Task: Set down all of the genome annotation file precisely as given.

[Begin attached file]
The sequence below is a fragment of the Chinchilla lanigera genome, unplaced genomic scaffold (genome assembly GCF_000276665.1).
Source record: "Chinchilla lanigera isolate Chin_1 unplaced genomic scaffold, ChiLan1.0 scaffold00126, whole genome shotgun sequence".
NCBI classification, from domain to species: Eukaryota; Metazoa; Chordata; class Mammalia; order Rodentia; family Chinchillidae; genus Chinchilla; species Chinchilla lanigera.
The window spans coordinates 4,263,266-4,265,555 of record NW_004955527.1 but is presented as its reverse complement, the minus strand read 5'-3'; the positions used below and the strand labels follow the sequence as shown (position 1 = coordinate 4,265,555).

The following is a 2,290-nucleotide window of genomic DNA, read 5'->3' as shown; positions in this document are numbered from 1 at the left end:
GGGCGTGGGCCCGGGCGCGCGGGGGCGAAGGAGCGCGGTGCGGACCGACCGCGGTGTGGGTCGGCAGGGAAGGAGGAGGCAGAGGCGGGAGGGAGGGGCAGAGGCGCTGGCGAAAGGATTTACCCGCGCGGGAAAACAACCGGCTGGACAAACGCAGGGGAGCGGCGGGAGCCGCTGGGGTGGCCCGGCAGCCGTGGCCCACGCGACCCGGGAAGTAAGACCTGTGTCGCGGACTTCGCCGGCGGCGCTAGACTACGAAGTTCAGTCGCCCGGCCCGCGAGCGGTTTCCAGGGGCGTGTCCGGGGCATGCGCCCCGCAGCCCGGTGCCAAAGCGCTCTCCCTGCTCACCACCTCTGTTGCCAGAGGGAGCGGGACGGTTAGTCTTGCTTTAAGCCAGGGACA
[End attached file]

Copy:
The sequence below is a fragment of the Chinchilla lanigera genome, unplaced genomic scaffold (genome assembly GCF_000276665.1).
Source record: "Chinchilla lanigera isolate Chin_1 unplaced genomic scaffold, ChiLan1.0 scaffold00126, whole genome shotgun sequence".
NCBI classification, from domain to species: Eukaryota; Metazoa; Chordata; class Mammalia; order Rodentia; family Chinchillidae; genus Chinchilla; species Chinchilla lanigera.
The window spans coordinates 4,263,266-4,265,555 of record NW_004955527.1 but is presented as its reverse complement, the minus strand read 5'-3'; the positions used below and the strand labels follow the sequence as shown (position 1 = coordinate 4,265,555).

The following is a 2,290-nucleotide window of genomic DNA, read 5'->3' as shown; positions in this document are numbered from 1 at the left end:
GGGCGTGGGCCCGGGCGCGCGGGGGCGAAGGAGCGCGGTGCGGACCGACCGCGGTGTGGGTCGGCAGGGAAGGAGGAGGCAGAGGCGGGAGGGAGGGGCAGAGGCGCTGGCGAAAGGATTTACCCGCGCGGGAAAACAACCGGCTGGACAAACGCAGGGGAGCGGCGGGAGCCGCTGGGGTGGCCCGGCAGCCGTGGCCCACGCGACCCGGGAAGTAAGACCTGTGTCGCGGACTTCGCCGGCGGCGCTAGACTACGAAGTTCAGTCGCCCGGCCCGCGAGCGGTTTCCAGGGGCGTGTCCGGGGCATGCGCCCCGCAGCCCGGTGCCAAAGCGCTCTCCCTGCTCACCACCTCTGTTGCCAGAGGGAGCGGGACGGTTAGTCTTGCTTTAAGCCAGGGACA